• slash-and-burn: (adjective) [Portuguese: corte e queima] -  is an agricultural technique that involves the cutting and burning of plants in forests or woodlands to create fields. It is subsistence agriculture that typically uses little technology. It is typically key in shifting cultivation agriculture, and in transhumance livestock herding.
  • to subsist: (verb) [Portuguese: subsistir] - to maintain or support oneself, especially at a minimal level.
  • wildlife: (noun) [Portuguese: animais selvagens] - wild animals collectively; the native fauna (and sometimes flora) of a region.
  • desertification: (noun) [Portuguese: desertificação] -  is a type of land degradation in which a relatively dry land region becomes increasingly arid, typically losing its bodies of water as well as vegetation and wildlife. It is caused by a variety of factors, such as climate change and human activities.
  • vegan: (noun) [Portuguese: vegan] - a person who does not eat or use animal products.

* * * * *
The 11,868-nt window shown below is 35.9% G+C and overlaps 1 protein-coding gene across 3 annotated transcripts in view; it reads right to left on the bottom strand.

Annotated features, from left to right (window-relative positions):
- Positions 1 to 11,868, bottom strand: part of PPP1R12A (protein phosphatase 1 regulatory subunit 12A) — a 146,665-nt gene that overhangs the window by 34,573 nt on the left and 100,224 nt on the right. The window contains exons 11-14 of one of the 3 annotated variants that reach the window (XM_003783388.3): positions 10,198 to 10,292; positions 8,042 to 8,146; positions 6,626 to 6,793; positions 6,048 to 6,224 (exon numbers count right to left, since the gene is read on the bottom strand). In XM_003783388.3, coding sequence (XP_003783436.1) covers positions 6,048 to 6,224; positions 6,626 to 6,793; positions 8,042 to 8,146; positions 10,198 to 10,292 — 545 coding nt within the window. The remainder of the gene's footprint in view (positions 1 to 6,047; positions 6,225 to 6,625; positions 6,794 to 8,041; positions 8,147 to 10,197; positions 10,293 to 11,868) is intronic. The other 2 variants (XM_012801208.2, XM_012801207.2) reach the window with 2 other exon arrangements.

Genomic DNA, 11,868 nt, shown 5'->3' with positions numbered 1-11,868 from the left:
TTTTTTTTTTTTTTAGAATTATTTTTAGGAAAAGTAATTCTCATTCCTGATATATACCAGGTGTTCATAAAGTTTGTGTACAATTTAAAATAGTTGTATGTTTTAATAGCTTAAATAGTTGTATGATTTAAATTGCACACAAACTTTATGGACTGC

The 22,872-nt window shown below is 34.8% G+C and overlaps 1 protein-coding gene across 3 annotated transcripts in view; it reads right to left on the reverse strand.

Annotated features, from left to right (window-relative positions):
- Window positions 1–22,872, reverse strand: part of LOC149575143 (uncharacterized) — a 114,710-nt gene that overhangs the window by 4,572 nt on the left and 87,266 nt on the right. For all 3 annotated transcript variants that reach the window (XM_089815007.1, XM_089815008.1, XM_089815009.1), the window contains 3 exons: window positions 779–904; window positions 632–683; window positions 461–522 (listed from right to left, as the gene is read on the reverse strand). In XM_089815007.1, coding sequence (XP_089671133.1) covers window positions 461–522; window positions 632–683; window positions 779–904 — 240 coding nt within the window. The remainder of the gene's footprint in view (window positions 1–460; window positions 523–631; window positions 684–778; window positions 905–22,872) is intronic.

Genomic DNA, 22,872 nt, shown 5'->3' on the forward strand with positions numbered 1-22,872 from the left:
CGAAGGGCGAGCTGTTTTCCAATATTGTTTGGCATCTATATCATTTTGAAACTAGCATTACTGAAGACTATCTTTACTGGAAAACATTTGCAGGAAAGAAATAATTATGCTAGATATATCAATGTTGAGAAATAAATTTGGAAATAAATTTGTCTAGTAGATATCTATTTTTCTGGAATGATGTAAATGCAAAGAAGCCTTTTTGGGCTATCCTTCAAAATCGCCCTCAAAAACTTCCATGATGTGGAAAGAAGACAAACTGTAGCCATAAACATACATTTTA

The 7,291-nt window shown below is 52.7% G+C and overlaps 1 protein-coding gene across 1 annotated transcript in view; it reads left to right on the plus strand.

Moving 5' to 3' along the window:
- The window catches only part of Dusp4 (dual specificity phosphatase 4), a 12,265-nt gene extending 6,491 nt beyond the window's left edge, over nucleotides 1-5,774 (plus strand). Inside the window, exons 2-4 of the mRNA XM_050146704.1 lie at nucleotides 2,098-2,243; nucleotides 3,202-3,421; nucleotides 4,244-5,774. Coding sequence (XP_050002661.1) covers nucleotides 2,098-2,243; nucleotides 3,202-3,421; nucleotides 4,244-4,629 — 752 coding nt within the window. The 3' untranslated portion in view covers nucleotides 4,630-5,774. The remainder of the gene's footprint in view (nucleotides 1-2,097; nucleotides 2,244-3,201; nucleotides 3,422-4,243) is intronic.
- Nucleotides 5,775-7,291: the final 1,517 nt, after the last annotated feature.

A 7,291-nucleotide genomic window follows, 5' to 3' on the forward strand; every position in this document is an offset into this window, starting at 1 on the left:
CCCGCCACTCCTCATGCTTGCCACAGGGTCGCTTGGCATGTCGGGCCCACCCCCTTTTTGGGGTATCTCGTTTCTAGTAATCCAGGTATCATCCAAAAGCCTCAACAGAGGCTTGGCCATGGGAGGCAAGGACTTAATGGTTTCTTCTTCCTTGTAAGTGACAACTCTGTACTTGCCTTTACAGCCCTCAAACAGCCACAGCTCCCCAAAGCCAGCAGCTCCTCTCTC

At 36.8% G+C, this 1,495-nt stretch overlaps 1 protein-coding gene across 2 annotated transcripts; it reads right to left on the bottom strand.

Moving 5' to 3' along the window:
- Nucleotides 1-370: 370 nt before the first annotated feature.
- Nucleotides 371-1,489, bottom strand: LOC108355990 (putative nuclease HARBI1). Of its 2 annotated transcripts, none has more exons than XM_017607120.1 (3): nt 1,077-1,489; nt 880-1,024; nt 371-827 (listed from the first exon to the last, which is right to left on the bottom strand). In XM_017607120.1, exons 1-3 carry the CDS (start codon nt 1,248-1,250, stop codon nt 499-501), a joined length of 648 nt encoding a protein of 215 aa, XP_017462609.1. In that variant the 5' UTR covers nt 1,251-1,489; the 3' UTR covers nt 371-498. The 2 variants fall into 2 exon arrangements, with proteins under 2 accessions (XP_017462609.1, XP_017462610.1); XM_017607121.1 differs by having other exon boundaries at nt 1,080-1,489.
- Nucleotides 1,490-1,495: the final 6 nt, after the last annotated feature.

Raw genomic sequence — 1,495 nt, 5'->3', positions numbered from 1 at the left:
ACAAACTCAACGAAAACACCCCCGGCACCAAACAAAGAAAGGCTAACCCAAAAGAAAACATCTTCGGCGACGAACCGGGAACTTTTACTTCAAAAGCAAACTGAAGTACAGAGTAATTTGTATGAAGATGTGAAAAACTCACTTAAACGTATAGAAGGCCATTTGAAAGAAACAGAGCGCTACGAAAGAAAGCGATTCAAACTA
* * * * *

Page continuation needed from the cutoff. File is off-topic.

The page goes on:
• famine: (noun) [Portuguese: fome] - extreme scarcity of food.
  •  “It is not rocket science”: (expression) - This expression is generally used to express something that is not very difficult. The challenge of building rockets on the other hand is considered very difficult.

 

EXTRA INFO

  • A hunter-gatherer or forager society: is one in which most or all food is obtained from wild plants and animals, in contrast to agricultural societies, which rely mainly on domesticated species.
  • A hippy: (noun) – is a member of a youth subculture (mostly from the middle class) originating in San Francisco in the 1960s; advocated universal love and peace and communes and long hair and soft drugs.
  • business-as-usual: an unchanging state of affairs despite difficulties or disturbances. 

SOURCES

 

© COPYRIGHT 2017 JAMES WJ SUTTON & ESTÚDIO447 ENGLISH CLUB

** SE VOCÊ GOSTARIA DE USAR O CONTEÚDO DESTE OU QUALQUER OUTRO BLOG POST/ WORKSHOP FAVOR ENTRAR EM CONTATO COM JAMES SUTTON PELO EMAIL JAMES(AT)ESTUDIO447.NET